The advance of science tends to deal cruelly with science-fiction stories anchored to older perspectives on the universe. Try watching episodes of the original Twilight Zone from the late 1950s and early 1960s and you'll see what I mean. Back then, Rod Serling could set his allegorical stories on nearby Earth-like asteroids without triggering too much cognitive dissonance among his viewers. Look at those episodes now, after space probes have viewed a dozen asteroids up close (with many more missions on the way), and their plots have a musty, fairy-tale quality.
Cosmic-disaster movies have not fared much better. When Worlds Collide, from 1951, is today remembered as a showcase of kitsch, to the extent that it is remembered at all. Meteor, a would-be 1979 blockbuster starring Sean Connery (RIP), hasn't fared much better. The 1998 Armageddon — in which a bunch of oil-rig drillers set out to save Earth from a strangely glowing, almost biomorphic killer asteroid — lives on mostly as a hate-watch favorite. So I was both skeptical and curious when I got a chance to preview Greenland, a movie opening today about the impact of an interstellar comet, starring Gerard Butler (above) and directed by Ric Roman Waugh.
The movies succeeds by adopting a less-is-more approach, which allows more room for both realistic science and realistic drama. The object from space doesn't seem hellbent in targeting international tourist attractions: No well-aimed fragment strategically takes out the Eiffel Tower or the Statue of Liberty. Making the object an interstellar comet also offers at least a fig-leaf of plausibility about why scientists have so little advance warning that the object is incoming, and so much difficulty predicting its exact path. (Earth may in fact have been hit by small interstellar meteors in the recent past.) There is a refreshing lack of techno-babble about nonsensical save-the-world schemes. And the film's focus on the mounting dread of those trying to survive feels true to our pandemic-informed moment.
Visually, Greenland still has to make its concessions to storytelling. Most notably, in a couple key scenes, comet fragments land like hailstorms of fireballs. I asked Marc Massicotte, the visual-effects director, about those moments. "It probably wouldn't be as many, and the way it would hit cars and people and how the results of those would be very different," he freely confessed. "This was creative license to keep things interesting and dynamic." Perhaps the biggest scientific advance is the way the movie depicts the human reaction, which for once seems recognizably, well, human.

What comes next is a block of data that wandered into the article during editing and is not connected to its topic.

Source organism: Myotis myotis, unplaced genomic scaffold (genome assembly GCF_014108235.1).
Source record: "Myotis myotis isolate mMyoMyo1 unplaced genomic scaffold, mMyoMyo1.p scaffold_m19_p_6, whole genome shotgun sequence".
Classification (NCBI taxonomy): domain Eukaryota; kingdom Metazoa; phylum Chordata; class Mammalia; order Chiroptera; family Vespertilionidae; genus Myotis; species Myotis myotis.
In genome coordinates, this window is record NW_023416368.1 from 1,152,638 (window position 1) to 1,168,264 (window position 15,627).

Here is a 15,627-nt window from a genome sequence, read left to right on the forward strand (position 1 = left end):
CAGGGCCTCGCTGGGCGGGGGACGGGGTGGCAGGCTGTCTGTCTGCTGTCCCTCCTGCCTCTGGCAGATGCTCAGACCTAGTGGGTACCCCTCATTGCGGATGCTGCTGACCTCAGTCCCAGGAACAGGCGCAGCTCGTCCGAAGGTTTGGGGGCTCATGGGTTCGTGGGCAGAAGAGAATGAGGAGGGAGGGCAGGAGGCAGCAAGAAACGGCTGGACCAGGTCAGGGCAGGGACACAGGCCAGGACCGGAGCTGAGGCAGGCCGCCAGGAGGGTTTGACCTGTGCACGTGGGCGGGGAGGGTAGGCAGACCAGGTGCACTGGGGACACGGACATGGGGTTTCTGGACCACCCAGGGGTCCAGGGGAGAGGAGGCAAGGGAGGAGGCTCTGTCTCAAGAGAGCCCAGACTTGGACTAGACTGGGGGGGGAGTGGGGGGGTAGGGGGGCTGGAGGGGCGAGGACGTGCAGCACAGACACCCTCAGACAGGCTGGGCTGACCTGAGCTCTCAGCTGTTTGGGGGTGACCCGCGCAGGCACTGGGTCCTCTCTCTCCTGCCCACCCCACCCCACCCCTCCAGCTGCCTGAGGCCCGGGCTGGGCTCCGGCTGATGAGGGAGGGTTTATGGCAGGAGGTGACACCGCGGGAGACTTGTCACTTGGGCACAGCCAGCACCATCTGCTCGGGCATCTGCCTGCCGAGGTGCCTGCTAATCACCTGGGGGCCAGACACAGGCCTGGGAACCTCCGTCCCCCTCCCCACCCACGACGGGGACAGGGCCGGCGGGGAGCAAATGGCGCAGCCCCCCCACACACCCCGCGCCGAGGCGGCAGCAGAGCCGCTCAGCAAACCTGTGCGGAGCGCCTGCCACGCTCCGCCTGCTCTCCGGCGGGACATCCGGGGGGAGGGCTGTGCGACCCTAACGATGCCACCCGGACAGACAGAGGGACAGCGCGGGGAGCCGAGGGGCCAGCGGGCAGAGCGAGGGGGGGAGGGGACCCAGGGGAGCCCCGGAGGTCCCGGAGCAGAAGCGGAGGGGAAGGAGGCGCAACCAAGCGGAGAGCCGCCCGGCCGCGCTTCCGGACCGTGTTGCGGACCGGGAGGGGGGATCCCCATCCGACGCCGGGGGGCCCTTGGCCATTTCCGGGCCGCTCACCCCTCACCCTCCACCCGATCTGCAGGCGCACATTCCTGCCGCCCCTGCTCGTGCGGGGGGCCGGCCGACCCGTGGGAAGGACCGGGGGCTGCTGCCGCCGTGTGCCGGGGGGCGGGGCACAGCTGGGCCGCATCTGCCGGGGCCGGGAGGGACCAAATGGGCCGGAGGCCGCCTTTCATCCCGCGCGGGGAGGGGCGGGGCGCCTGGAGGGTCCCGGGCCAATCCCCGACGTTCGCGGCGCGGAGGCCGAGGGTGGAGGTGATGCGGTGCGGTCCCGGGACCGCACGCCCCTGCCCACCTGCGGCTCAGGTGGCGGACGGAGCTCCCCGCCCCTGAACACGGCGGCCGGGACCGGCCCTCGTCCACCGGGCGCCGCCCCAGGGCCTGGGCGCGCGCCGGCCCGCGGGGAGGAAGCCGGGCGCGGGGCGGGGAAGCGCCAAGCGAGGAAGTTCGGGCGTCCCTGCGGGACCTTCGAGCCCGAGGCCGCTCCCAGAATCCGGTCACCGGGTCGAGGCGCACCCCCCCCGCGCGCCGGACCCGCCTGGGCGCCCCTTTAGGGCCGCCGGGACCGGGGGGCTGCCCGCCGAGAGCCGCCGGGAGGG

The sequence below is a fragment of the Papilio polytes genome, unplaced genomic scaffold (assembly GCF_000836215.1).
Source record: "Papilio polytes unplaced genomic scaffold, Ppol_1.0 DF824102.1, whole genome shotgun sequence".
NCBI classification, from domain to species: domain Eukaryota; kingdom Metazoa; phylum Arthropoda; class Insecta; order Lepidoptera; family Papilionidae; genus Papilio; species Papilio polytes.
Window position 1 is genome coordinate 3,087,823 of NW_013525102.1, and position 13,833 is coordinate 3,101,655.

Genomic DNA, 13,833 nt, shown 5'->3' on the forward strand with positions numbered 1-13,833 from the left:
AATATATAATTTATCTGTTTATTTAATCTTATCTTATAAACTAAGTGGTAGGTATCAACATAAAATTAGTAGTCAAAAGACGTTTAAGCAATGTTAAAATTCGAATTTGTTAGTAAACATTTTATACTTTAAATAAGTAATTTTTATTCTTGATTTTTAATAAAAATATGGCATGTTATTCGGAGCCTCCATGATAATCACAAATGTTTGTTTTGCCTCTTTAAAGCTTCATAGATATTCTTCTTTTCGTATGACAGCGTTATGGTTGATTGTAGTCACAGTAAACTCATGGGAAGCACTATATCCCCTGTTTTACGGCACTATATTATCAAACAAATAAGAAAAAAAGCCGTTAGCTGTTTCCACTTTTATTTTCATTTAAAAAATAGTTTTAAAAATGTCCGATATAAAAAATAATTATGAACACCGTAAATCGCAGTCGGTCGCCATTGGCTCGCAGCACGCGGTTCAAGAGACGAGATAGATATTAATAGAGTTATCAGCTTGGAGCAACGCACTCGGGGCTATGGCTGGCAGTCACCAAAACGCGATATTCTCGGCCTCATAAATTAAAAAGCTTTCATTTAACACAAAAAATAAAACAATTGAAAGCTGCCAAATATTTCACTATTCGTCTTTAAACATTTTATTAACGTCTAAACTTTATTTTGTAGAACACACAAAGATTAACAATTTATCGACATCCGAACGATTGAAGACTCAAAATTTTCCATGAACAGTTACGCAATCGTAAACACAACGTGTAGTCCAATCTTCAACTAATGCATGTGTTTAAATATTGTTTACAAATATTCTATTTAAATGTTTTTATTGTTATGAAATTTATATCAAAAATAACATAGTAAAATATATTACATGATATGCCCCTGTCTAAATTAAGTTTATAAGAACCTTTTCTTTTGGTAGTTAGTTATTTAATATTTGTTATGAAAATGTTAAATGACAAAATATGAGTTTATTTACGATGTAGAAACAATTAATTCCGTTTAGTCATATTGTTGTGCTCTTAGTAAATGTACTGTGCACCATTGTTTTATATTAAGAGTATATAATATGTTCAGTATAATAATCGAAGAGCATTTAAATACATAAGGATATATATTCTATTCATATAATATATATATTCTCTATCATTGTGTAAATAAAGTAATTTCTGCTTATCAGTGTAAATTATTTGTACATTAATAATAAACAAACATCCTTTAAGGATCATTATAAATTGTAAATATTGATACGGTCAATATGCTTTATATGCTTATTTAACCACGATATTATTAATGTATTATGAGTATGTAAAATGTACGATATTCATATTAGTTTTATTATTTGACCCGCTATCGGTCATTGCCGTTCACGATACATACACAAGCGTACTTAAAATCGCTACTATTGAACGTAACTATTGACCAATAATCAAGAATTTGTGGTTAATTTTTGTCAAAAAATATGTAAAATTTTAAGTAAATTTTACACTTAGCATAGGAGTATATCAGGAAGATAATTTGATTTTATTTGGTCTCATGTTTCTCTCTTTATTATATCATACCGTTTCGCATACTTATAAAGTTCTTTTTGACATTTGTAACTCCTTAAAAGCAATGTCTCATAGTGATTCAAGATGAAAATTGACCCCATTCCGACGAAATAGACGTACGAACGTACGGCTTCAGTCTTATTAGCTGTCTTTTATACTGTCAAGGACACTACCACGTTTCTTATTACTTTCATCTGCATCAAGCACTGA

I spoke with director Ric Roman Waugh about how he created Greenland, how he found his balance between science and cinema, and what it was like creating a disaster movie in the middle of the COVID-19 pandemic. An edited version of our conversation follows.
There have been many impact-disaster movies before. How did you approach Greenland to do something new?
It’s always about the different way into familiar territory for me. Hopefully I did that with my prison movies and the Fallen franchise. When I read this [screenplay], I had been really looking for a thriller—a disaster, horror, survival, story in this vein. When I read the material, it reminded me of Children of Men. It reminded me of War of the Worlds. It reminded me of the way that the Tom Cruise character in War of the Worlds and his two kids defined the point of view of the world at stake. It never deviated from that, so you got an emotional attachment.
What I loved about Greenland is that it's really this love story of a family trying to atone, trying to come back together, a million miles apart. It felt very much thematically about what's going on in the world today, with the divisive state of things that we're in. They think they have all the time in the world to fix their marriage and refine their love. And then it's taken away. If you've got that kind of intimate portrayal in this, then this big visceral ride that we get to take becomes the icing on the cake. It gives the action an internal point of view, where you're watching everything from the inside, versus just watching CGI [special effects] blowing things up.
Still, I’ll admit I was dubious about watching a comet-disaster movie, until I saw what you did to escape the clichés.
I understand your reservations. They were my reservations while reading the material. I had read a lot of scripts in this genre that felt like, I'm just seeing the same formula over and over and over. What got me with this movie is, in the first 20 minutes, the monster is the marriage—the tension of coming to terms with what happened to them. Comet Clarke is this just going to be this beautiful thing passing by the Earth. Then the story completely flips on its head. I love that narrative engine.
I appreciated the little things you did to update the science as well – for instance, the plausible-looking telescopic images of Comet Clark. How much did scientific realism drive your plot?
We weren't looking to fool somebody like Neil deGrasse Tyson and tell him, "This is the exact way things go!” I think there is a responsibility to make a form of cinema that is entertaining and provocative and big. But also, I am all about authenticity and logic, making sense. It’s a balance. There are times you can overdo the logic of something, versus giving it enough room to get you a suspension of belief.